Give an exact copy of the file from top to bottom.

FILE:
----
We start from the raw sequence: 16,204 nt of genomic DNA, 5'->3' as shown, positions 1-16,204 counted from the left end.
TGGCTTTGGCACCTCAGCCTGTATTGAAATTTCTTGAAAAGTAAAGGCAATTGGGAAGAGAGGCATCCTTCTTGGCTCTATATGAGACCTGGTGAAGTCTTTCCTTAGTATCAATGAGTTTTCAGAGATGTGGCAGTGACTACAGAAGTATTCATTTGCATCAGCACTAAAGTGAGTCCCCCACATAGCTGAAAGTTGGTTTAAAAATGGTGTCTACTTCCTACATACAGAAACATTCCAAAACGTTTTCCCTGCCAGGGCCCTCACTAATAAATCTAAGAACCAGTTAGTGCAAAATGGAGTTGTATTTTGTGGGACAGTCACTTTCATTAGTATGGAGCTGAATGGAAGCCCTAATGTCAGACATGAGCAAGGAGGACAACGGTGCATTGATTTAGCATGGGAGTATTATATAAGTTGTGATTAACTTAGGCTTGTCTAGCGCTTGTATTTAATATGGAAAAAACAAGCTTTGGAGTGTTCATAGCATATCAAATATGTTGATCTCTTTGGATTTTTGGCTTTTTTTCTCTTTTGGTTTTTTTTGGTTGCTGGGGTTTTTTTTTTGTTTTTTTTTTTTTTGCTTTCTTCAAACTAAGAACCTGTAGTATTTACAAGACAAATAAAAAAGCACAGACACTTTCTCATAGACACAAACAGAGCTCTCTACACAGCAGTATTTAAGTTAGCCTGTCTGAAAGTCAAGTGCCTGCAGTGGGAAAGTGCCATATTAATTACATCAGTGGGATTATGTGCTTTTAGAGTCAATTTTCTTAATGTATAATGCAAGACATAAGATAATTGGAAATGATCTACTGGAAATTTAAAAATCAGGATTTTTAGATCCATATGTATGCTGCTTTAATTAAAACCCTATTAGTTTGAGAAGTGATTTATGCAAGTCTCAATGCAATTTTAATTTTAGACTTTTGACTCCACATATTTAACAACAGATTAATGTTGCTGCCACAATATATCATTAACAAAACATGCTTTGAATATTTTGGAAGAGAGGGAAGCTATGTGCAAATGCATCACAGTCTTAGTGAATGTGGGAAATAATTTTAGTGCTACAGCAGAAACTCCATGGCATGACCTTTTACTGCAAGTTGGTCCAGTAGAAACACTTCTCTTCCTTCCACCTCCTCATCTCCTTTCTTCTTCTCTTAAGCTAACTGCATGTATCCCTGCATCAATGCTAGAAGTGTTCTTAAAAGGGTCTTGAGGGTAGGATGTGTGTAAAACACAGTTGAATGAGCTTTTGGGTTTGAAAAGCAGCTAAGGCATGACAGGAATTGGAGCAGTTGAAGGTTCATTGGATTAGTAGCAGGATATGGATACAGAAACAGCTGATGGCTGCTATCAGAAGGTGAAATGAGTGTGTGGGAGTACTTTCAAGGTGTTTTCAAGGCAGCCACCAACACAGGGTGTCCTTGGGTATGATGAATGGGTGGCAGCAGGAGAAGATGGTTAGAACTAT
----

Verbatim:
We start from the raw sequence: 16,204 nt of genomic DNA, 5'->3' as shown, positions 1-16,204 counted from the left end.
TGGCTTTGGCACCTCAGCCTGTATTGAAATTTCTTGAAAAGTAAAGGCAATTGGGAAGAGAGGCATCCTTCTTGGCTCTATATGAGACCTGGTGAAGTCTTTCCTTAGTATCAATGAGTTTTCAGAGATGTGGCAGTGACTACAGAAGTATTCATTTGCATCAGCACTAAAGTGAGTCCCCCACATAGCTGAAAGTTGGTTTAAAAATGGTGTCTACTTCCTACATACAGAAACATTCCAAAACGTTTTCCCTGCCAGGGCCCTCACTAATAAATCTAAGAACCAGTTAGTGCAAAATGGAGTTGTATTTTGTGGGACAGTCACTTTCATTAGTATGGAGCTGAATGGAAGCCCTAATGTCAGACATGAGCAAGGAGGACAACGGTGCATTGATTTAGCATGGGAGTATTATATAAGTTGTGATTAACTTAGGCTTGTCTAGCGCTTGTATTTAATATGGAAAAAACAAGCTTTGGAGTGTTCATAGCATATCAAATATGTTGATCTCTTTGGATTTTTGGCTTTTTTTCTCTTTTGGTTTTTTTTGGTTGCTGGGGTTTTTTTTTTGTTTTTTTTTTTTTTGCTTTCTTCAAACTAAGAACCTGTAGTATTTACAAGACAAATAAAAAAGCACAGACACTTTCTCATAGACACAAACAGAGCTCTCTACACAGCAGTATTTAAGTTAGCCTGTCTGAAAGTCAAGTGCCTGCAGTGGGAAAGTGCCATATTAATTACATCAGTGGGATTATGTGCTTTTAGAGTCAATTTTCTTAATGTATAATGCAAGACATAAGATAATTGGAAATGATCTACTGGAAATTTAAAAATCAGGATTTTTAGATCCATATGTATGCTGCTTTAATTAAAACCCTATTAGTTTGAGAAGTGATTTATGCAAGTCTCAATGCAATTTTAATTTTAGACTTTTGACTCCACATATTTAACAACAGATTAATGTTGCTGCCACAATATATCATTAACAAAACATGCTTTGAATATTTTGGAAGAGAGGGAAGCTATGTGCAAATGCATCACAGTCTTAGTGAATGTGGGAAATAATTTTAGTGCTACAGCAGAAACTCCATGGCATGACCTTTTACTGCAAGTTGGTCCAGTAGAAACACTTCTCTTCCTTCCACCTCCTCATCTCCTTTCTTCTTCTCTTAAGCTAACTGCATGTATCCCTGCATCAATGCTAGAAGTGTTCTTAAAAGGGTCTTGAGGGTAGGATGTGTGTAAAACACAGTTGAATGAGCTTTTGGGTTTGAAAAGCAGCTAAGGCATGACAGGAATTGGAGCAGTTGAAGGTTCATTGGATTAGTAGCAGGATATGGATACAGAAACAGCTGATGGCTGCTATCAGAAGGTGAAATGAGTGTGTGGGAGTACTTTCAAGGTGTTTTCAAGGCAGCCACCAACACAGGGTGTCCTTGGGTATGATGAATGGGTGGCAGCAGGAGAAGATGGTTAGAACTAT